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The Shorebird Shopper

Updated: Mar 26, 2021

Peregrine Falcon

Falco peregrinus

Equipped with bony tubercles in their nostrils to slow down air flow, nictitating membrane (third eyelids) to protect their eyes from debris and a tomial tooth (notch in the beak) to sever their prey’s cervical vertebrae is the Peregrine Falcon. While their average traveling speed is below 55 mph, the stoop (high-speed dive) has been clocked at over 200 mph… making them the fastest animals on the planet! They can be found in coastal areas, mountain ranges and other open habitats, including large cities. They’re probably the most urban adapted bird of prey in North America. They often nest in scrapes on ledges of transmission towers, skyscrapers and cathedrals. Having the keys to the city certainly has benefits...rock doves! These pigeon pouncer’s diet primarily consists of birds but they’ll occasionally eat fish and mammals.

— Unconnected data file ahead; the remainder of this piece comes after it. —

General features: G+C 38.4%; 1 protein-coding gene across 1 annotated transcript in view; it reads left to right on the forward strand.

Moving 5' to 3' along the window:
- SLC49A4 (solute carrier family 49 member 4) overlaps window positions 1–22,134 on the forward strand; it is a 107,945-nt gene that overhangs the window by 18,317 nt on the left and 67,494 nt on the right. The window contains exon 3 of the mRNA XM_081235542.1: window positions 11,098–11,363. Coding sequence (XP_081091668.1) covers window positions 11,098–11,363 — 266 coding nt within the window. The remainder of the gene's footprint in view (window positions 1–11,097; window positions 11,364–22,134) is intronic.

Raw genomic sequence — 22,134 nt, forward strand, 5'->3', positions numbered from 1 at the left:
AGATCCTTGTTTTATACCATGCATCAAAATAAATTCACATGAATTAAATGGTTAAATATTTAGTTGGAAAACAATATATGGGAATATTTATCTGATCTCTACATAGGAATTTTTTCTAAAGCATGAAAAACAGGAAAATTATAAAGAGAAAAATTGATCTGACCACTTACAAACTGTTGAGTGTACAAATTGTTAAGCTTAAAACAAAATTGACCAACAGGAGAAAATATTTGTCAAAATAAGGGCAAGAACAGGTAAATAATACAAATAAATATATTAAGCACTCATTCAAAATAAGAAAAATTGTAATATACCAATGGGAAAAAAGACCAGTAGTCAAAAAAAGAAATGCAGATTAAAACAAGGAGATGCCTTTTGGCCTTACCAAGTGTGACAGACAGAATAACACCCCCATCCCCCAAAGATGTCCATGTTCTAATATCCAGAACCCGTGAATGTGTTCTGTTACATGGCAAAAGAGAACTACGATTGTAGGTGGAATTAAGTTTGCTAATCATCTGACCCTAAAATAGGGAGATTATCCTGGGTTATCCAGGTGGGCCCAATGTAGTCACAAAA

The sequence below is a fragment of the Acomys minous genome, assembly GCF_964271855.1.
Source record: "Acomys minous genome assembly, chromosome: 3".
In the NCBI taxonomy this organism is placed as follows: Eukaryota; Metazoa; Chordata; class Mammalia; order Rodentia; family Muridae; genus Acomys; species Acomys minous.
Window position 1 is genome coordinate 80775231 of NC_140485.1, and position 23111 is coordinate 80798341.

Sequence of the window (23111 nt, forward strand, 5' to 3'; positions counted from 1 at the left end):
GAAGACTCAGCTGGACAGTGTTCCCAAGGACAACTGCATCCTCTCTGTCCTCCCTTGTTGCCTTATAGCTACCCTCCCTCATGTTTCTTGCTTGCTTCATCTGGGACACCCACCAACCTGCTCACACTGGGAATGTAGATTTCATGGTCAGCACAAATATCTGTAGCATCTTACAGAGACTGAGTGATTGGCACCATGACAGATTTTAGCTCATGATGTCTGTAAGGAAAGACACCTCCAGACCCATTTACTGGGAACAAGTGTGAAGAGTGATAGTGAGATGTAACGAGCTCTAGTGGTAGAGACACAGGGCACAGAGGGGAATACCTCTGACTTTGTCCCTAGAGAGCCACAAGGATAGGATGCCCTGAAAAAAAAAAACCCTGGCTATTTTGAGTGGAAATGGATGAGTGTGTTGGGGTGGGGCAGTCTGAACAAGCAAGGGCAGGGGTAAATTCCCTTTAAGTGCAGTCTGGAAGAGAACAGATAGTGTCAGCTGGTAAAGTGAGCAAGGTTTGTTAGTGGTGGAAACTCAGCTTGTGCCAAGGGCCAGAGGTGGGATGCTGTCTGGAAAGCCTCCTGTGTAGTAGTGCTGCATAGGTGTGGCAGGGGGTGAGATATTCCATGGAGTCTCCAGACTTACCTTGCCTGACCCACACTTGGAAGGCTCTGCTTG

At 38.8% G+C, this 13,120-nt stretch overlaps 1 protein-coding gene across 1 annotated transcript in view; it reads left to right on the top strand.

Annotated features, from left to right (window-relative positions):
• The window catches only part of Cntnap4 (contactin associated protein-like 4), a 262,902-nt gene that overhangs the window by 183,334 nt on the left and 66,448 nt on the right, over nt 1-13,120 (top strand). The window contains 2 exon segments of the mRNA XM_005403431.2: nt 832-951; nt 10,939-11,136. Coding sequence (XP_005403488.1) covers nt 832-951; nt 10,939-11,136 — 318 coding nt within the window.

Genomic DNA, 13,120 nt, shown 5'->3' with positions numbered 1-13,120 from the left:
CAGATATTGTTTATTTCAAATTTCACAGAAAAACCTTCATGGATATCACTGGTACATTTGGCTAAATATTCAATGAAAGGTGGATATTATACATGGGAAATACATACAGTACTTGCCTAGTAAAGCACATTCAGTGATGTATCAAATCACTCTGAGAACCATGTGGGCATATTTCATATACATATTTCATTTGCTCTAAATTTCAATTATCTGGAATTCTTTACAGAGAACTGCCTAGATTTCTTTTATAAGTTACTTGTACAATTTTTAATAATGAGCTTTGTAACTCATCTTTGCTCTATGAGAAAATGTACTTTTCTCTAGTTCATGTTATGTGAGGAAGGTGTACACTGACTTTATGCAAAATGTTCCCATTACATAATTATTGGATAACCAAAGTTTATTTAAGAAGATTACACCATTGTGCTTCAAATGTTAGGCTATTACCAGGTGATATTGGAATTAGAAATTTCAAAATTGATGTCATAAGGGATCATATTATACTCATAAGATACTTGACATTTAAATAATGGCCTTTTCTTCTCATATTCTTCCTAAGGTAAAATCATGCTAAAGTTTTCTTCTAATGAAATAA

In 1970, Peregrine’s were federally listed as endangered due to the pesticide DDT. Nearly thirty years later, the U.S. ban of DDT and recovery efforts, they were removed from the endangered species list. What a success story! Falco (falcon) peregrinus (wandering), the scientific name for this raptor is quite fitting. According to The Cornell Lab, “tundra-nesting falcons winter in South America, may travel 15,000 miles a year”, that’s long migration, they truly are wanderers! They’re also used in falconry for their exceptional... well everything!

It was such a unique and fascinating experience photographing this PEFA on a jetty. I’m fairly certain it was shorebird shopping. They are historically known as “duck hawks”.

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